The story invoked some of the quirkiness of Tom Baker’s character, which is always entertaining. It was nice having Romana and K-9 present, also, even if it’s just for nostalgia purposes. The rest of the characters didn’t do enough for me though. Even the villain was kind of lackluster.

Some of the “details” of the backstory were a little shoddy. I understand that there’s a lot to explain as far as the history of Doctor Who goes, but I still felt like there could have been less half-assed explanations.

Aside from those things, the story was enjoyable. It was’t as good as City of Death, but it wasn’t terrible either. The novels are a fun way to kill time while I wait for season 11 to come out.


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Adult · Books · Sci-Fi

Currently Reading: Shada


A few months ago I read City of Death, which was my first Doctor Who novel. I absolutely loved it, so I figured I’d try another one and see how it compares. According to the blurb on Goodreads, Shada is based on some of Douglas Adams’ orginal scripts for the show that never aired. It features Tom Baker’s version of The Doctor, plus Ramona and K-9.


Adult · Book Reviews · Books · Sci-Fi

Book Review: Sand by Hugh Howey


My Rating: 3 out of 5 stars

The old world is gone, buried deep beneath miles of sand and shifting dunes. Life is harsh, and often fatal, in the new world. 

Siblings Palmer, Vic, Rob, and Connor find themselves struggling to cope with their father’s absence, their mother’s choices, and the current reality that they are stuck in. For them, the only hope is in sand diving. Plunging deep below the surface looking for souvenirs of the old world. 

What lies beneath the desert could either bring their family together or tear them completely apart. 

I have mixed feelings about this book. I zipped through most of it on Saturday, curled up in a cozy armchair at Barnes & Noble. It held my attention and had an intriguing plot, but there were a few key things that left me disappointed by the time I reached the end.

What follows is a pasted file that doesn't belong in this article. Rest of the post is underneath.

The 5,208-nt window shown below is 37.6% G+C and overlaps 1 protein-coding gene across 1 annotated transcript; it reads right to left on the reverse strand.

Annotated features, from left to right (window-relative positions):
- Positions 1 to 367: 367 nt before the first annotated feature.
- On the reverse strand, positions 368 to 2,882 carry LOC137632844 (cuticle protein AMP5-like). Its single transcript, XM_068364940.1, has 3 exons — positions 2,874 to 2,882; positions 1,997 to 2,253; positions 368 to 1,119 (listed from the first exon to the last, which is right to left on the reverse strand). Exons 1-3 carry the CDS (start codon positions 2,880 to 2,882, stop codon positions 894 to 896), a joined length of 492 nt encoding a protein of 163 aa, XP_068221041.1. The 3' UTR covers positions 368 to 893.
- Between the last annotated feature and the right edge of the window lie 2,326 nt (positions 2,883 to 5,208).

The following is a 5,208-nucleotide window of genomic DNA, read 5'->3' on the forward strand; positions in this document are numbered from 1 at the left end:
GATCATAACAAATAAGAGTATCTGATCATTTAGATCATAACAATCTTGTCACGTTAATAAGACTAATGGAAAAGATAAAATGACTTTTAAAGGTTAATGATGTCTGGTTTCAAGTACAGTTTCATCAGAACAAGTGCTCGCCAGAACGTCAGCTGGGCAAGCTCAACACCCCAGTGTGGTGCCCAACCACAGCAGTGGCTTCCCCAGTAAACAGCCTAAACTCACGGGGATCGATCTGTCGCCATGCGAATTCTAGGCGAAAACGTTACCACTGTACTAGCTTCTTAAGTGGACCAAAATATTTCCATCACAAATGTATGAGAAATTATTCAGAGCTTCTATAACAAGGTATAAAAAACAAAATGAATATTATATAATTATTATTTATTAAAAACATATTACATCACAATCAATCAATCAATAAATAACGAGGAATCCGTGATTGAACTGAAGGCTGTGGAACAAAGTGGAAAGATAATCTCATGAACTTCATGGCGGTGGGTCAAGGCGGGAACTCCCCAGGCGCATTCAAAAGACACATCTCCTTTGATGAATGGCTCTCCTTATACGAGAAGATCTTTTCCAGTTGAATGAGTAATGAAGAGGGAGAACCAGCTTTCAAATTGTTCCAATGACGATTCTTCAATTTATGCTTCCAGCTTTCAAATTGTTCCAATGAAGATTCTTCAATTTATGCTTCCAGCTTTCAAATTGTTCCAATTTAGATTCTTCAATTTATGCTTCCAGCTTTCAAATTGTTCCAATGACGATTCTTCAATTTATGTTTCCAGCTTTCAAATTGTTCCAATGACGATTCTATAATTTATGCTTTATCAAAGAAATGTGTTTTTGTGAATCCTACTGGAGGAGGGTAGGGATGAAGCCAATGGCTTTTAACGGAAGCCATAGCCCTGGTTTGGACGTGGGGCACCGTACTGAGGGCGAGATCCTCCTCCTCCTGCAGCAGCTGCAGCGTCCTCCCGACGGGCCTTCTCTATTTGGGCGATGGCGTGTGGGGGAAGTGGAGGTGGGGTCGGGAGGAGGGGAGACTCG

What I liked: I am not usually a fan of post-apocalyptic literature, but this one felt different. There were still the common themes of hardship and trying to make sense of the new world, but it was different in that it wasn’t heavily laden with controlling government figures or zombies. I also liked that there wasn’t just one protagonist of the story, but went back and forth between the different points of view of each family member. It was interesting to see the similarities/differences in each person’s perspective.

What I didn’t like: The concept of sand diving is pretty cool. The descriptions of how it felt to be beneath the sand and the effects it had on the body were good, albeit terrifying. That being said, however, I wish we’d have been given more information on how sand diving worked, given that this is not a natural concept that most of us can comprehend. (There’s a special suit that they use to do this, but the actual science of it was somewhat vague.) Another thing that disappointed me a little was the characters. There was a range of them, but I didn’t feel like we got the change to connect with any of them in particular. None of them were bad characters, but with all the jumping back and forth some of the personal details got lost.

Overall, not a bad book. It probably isn’t one I would read again, but if you like sci-fi then check it out.